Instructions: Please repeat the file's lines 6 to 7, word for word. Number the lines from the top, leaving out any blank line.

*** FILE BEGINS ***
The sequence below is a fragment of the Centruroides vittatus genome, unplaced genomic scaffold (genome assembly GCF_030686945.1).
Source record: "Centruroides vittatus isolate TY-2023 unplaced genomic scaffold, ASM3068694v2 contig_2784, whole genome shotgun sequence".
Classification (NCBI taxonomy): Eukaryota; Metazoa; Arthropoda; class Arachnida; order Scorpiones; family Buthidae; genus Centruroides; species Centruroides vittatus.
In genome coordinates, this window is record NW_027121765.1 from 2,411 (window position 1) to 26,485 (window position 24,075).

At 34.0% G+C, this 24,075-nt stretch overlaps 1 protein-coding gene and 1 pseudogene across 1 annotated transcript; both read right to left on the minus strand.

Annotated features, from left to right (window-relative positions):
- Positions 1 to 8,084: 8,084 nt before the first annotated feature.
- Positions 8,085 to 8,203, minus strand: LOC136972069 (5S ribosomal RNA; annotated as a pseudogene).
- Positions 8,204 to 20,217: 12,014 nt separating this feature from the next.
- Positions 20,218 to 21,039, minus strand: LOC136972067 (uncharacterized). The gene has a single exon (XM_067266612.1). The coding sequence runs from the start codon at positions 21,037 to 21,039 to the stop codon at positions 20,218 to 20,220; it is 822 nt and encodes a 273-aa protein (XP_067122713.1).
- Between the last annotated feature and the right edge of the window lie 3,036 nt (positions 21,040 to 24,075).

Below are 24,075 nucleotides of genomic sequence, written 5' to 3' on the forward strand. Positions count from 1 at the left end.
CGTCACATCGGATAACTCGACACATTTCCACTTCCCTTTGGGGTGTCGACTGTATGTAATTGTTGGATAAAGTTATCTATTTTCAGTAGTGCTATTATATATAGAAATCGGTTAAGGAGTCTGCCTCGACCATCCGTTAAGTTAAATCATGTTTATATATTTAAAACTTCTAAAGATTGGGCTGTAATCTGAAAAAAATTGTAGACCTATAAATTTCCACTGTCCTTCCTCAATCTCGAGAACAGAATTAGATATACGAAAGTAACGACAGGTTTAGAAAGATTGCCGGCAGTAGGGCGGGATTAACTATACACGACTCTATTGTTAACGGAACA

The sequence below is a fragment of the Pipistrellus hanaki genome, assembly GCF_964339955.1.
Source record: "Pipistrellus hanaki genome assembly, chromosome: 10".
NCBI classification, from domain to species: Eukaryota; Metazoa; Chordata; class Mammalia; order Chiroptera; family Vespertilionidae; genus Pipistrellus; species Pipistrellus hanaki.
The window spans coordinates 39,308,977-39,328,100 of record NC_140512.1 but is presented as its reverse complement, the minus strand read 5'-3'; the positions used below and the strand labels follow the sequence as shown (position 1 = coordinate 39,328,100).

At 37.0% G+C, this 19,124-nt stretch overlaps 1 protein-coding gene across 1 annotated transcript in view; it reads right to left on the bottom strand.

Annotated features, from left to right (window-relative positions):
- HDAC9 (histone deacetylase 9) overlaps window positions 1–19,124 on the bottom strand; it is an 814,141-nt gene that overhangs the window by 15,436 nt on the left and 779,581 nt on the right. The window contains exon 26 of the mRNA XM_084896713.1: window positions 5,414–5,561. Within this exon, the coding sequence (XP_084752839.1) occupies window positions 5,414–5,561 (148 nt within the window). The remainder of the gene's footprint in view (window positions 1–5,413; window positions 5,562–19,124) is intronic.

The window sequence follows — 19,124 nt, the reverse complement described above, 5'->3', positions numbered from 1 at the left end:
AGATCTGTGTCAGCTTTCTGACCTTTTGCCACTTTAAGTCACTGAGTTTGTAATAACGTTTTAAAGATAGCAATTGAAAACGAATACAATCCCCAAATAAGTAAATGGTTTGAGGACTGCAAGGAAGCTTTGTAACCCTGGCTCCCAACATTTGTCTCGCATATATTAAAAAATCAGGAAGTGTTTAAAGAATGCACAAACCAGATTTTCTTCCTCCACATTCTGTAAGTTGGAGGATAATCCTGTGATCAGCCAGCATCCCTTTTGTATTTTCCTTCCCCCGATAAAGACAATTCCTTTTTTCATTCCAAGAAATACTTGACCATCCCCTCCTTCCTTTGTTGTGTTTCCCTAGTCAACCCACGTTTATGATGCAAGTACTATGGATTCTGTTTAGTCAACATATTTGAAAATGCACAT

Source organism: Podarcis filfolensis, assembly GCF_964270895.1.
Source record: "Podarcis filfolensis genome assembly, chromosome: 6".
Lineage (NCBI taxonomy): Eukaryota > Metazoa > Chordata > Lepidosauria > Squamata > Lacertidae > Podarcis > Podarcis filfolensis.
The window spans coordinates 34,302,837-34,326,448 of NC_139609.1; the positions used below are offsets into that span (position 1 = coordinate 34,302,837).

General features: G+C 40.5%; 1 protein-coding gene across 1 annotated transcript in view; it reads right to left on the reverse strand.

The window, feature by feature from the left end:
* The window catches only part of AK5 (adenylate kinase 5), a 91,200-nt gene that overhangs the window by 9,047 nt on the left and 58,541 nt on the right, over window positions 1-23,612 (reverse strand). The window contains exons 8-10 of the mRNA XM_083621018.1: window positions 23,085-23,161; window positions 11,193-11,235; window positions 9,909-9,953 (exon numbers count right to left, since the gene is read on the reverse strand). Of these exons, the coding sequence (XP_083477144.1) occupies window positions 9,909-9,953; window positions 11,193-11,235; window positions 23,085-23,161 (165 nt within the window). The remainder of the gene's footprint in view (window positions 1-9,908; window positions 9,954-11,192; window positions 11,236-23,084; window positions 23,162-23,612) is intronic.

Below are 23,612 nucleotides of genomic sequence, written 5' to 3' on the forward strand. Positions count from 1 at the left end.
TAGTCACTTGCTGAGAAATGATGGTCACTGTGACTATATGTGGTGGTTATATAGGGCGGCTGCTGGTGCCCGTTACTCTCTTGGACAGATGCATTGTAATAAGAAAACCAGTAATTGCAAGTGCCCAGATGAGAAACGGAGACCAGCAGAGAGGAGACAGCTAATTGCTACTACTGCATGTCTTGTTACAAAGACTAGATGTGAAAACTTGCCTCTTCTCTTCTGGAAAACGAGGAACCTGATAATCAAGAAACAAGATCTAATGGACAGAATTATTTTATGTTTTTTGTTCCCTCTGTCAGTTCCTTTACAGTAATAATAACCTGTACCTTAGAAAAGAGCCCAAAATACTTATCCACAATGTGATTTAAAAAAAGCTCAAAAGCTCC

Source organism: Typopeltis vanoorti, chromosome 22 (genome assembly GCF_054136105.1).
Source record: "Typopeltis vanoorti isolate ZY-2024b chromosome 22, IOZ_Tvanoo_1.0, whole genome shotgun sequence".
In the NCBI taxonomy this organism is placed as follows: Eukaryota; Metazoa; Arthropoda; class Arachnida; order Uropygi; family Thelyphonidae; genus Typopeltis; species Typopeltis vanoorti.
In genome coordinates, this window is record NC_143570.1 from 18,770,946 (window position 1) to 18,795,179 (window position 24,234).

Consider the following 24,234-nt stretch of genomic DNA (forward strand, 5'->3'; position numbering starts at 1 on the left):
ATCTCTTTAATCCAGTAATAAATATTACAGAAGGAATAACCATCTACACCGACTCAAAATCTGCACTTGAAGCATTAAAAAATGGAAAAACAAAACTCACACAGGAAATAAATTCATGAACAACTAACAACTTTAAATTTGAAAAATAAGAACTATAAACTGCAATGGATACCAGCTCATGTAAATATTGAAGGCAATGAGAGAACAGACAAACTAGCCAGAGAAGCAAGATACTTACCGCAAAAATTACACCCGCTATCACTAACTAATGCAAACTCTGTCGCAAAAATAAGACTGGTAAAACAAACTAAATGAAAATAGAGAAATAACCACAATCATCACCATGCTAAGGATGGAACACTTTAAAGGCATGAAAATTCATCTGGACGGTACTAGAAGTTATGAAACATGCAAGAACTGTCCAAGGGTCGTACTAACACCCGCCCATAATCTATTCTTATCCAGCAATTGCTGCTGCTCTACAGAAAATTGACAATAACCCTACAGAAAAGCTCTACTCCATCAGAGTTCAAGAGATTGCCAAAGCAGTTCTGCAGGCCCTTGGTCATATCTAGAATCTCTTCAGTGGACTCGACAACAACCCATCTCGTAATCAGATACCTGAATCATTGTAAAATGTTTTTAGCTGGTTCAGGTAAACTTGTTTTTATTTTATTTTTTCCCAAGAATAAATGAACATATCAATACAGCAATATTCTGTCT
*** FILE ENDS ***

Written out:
Annotated features, from left to right (window-relative positions):
- Positions 1 to 8,084: 8,084 nt before the first annotated feature.